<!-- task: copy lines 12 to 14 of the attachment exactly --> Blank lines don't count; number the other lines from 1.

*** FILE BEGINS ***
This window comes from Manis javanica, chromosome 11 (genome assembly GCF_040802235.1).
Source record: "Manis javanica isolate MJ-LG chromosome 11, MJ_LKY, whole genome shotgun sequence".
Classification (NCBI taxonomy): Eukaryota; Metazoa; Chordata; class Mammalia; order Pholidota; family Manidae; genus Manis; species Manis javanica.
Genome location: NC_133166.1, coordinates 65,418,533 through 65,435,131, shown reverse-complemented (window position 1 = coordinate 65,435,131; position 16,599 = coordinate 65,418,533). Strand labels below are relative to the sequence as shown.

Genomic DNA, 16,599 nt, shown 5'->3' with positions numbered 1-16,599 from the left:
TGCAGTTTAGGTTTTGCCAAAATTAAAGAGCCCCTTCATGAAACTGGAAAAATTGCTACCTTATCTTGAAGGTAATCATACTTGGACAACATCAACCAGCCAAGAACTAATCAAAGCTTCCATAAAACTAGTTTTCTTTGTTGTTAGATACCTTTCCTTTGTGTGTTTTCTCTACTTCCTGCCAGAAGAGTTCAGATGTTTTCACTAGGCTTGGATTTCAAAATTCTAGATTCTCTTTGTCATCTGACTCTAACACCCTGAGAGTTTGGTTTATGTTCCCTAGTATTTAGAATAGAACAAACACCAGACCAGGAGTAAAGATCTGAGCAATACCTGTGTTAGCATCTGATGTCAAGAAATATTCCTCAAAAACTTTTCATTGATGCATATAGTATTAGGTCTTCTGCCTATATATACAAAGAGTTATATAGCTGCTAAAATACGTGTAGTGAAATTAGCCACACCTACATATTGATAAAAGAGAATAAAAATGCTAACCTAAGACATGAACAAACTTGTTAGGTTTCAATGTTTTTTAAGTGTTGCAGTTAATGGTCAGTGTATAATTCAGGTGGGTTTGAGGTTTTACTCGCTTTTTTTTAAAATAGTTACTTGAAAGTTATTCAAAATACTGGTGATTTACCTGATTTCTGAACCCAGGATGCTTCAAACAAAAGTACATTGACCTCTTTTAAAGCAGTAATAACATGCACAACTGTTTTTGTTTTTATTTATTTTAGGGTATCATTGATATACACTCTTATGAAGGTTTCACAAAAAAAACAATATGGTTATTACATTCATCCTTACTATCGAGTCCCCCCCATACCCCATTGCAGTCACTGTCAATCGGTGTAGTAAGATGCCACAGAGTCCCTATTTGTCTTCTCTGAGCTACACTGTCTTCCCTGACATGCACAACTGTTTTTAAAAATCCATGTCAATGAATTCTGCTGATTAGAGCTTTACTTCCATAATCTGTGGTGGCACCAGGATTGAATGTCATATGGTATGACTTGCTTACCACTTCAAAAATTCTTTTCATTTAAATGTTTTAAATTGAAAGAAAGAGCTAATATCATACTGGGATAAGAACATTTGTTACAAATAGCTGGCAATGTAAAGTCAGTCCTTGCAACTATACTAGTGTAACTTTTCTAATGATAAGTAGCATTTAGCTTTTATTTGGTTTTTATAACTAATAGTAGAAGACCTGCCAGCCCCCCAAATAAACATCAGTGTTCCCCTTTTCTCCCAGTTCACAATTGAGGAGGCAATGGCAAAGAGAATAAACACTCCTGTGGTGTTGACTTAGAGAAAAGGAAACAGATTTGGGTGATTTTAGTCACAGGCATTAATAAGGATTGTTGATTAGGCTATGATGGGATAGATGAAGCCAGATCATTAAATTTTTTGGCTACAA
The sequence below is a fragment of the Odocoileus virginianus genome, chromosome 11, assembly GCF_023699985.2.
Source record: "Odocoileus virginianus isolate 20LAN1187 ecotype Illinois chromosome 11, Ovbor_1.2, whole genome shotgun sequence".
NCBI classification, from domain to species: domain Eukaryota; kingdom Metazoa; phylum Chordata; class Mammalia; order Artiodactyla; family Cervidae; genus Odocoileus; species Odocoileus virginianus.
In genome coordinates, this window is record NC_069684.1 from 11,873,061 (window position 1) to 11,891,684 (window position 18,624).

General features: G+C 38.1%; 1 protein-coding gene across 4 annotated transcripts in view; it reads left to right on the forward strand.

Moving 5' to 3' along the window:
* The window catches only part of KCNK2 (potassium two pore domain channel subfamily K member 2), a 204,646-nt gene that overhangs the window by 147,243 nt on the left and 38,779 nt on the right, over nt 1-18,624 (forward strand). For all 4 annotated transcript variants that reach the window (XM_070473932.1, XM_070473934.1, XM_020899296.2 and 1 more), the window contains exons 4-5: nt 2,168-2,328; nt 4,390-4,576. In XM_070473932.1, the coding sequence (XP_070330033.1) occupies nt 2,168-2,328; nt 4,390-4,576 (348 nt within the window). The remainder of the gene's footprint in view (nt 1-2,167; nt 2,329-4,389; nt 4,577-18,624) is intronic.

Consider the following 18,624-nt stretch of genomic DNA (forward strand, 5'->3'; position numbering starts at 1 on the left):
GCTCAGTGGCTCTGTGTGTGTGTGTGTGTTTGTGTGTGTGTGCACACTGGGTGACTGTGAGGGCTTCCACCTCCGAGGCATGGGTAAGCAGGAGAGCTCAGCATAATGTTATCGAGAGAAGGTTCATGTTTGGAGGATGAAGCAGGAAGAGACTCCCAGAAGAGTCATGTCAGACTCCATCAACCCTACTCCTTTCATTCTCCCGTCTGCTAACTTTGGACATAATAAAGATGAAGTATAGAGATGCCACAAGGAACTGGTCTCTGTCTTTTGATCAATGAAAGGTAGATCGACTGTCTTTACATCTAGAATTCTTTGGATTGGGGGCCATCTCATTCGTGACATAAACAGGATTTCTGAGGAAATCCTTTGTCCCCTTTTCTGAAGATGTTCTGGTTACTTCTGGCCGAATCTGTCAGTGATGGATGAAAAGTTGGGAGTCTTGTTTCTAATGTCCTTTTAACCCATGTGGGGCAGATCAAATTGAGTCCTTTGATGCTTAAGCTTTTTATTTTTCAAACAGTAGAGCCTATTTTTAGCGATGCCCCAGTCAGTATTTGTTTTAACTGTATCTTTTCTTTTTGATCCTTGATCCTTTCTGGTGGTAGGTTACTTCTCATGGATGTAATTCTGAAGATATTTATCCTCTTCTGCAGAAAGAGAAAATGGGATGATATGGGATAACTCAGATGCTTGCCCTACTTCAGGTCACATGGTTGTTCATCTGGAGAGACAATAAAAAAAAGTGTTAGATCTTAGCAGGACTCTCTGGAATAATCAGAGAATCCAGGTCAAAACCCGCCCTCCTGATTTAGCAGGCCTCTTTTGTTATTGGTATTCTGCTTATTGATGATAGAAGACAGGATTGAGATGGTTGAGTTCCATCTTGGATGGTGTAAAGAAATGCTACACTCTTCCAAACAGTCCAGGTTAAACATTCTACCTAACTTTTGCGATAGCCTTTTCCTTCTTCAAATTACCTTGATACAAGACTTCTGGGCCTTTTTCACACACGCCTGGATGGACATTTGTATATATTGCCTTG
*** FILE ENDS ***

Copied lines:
Moving 5' to 3' along the window:
* The window catches only part of KCNK2 (potassium two pore domain channel subfamily K member 2), a 204,646-nt gene that overhangs the window by 147,243 nt on the left and 38,779 nt on the right, over nt 1-18,624 (forward strand). For all 4 annotated transcript variants that reach the window (XM_070473932.1, XM_070473934.1, XM_020899296.2 and 1 more), the window contains exons 4-5: nt 2,168-2,328; nt 4,390-4,576. In XM_070473932.1, the coding sequence (XP_070330033.1) occupies nt 2,168-2,328; nt 4,390-4,576 (348 nt within the window). The remainder of the gene's footprint in view (nt 1-2,167; nt 2,329-4,389; nt 4,577-18,624) is intronic.

Consider the following 18,624-nt stretch of genomic DNA (forward strand, 5'->3'; position numbering starts at 1 on the left):